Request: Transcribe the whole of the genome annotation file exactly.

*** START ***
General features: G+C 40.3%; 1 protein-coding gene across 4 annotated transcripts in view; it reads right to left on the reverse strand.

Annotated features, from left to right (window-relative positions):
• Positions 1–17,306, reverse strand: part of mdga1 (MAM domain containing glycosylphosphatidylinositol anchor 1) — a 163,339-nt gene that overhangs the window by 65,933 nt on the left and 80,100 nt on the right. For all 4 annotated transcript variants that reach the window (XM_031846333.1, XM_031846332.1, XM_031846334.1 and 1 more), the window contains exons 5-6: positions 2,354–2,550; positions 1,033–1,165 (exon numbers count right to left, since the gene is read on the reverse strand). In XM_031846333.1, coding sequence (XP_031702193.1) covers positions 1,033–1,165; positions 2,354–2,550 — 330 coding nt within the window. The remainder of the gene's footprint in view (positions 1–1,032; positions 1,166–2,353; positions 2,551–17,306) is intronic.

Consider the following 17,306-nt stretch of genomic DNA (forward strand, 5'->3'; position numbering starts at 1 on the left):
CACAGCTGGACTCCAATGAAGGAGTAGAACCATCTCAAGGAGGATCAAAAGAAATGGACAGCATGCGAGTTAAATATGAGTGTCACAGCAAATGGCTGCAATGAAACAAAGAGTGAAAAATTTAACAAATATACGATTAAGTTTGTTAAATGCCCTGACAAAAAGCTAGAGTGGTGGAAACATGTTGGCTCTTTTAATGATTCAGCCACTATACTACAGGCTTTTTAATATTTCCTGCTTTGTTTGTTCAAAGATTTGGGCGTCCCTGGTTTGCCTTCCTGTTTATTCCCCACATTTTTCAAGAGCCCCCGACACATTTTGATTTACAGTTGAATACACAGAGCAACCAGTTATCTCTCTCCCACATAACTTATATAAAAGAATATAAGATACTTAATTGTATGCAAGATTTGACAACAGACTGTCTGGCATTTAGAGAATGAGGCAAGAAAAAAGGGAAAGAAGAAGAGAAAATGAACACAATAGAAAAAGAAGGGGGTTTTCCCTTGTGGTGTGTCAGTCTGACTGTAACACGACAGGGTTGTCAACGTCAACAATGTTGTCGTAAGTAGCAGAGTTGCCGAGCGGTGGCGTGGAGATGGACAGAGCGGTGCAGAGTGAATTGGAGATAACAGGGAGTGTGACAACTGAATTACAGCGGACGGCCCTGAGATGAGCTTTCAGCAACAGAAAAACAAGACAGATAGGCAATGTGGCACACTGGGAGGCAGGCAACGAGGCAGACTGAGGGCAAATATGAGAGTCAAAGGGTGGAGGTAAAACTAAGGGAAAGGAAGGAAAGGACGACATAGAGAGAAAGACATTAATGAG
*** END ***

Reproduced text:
General features: G+C 40.3%; 1 protein-coding gene across 4 annotated transcripts in view; it reads right to left on the reverse strand.

Annotated features, from left to right (window-relative positions):
• Positions 1–17,306, reverse strand: part of mdga1 (MAM domain containing glycosylphosphatidylinositol anchor 1) — a 163,339-nt gene that overhangs the window by 65,933 nt on the left and 80,100 nt on the right. For all 4 annotated transcript variants that reach the window (XM_031846333.1, XM_031846332.1, XM_031846334.1 and 1 more), the window contains exons 5-6: positions 2,354–2,550; positions 1,033–1,165 (exon numbers count right to left, since the gene is read on the reverse strand). In XM_031846333.1, coding sequence (XP_031702193.1) covers positions 1,033–1,165; positions 2,354–2,550 — 330 coding nt within the window. The remainder of the gene's footprint in view (positions 1–1,032; positions 1,166–2,353; positions 2,551–17,306) is intronic.

Consider the following 17,306-nt stretch of genomic DNA (forward strand, 5'->3'; position numbering starts at 1 on the left):
CACAGCTGGACTCCAATGAAGGAGTAGAACCATCTCAAGGAGGATCAAAAGAAATGGACAGCATGCGAGTTAAATATGAGTGTCACAGCAAATGGCTGCAATGAAACAAAGAGTGAAAAATTTAACAAATATACGATTAAGTTTGTTAAATGCCCTGACAAAAAGCTAGAGTGGTGGAAACATGTTGGCTCTTTTAATGATTCAGCCACTATACTACAGGCTTTTTAATATTTCCTGCTTTGTTTGTTCAAAGATTTGGGCGTCCCTGGTTTGCCTTCCTGTTTATTCCCCACATTTTTCAAGAGCCCCCGACACATTTTGATTTACAGTTGAATACACAGAGCAACCAGTTATCTCTCTCCCACATAACTTATATAAAAGAATATAAGATACTTAATTGTATGCAAGATTTGACAACAGACTGTCTGGCATTTAGAGAATGAGGCAAGAAAAAAGGGAAAGAAGAAGAGAAAATGAACACAATAGAAAAAGAAGGGGGTTTTCCCTTGTGGTGTGTCAGTCTGACTGTAACACGACAGGGTTGTCAACGTCAACAATGTTGTCGTAAGTAGCAGAGTTGCCGAGCGGTGGCGTGGAGATGGACAGAGCGGTGCAGAGTGAATTGGAGATAACAGGGAGTGTGACAACTGAATTACAGCGGACGGCCCTGAGATGAGCTTTCAGCAACAGAAAAACAAGACAGATAGGCAATGTGGCACACTGGGAGGCAGGCAACGAGGCAGACTGAGGGCAAATATGAGAGTCAAAGGGTGGAGGTAAAACTAAGGGAAAGGAAGGAAAGGACGACATAGAGAGAAAGACATTAATGAG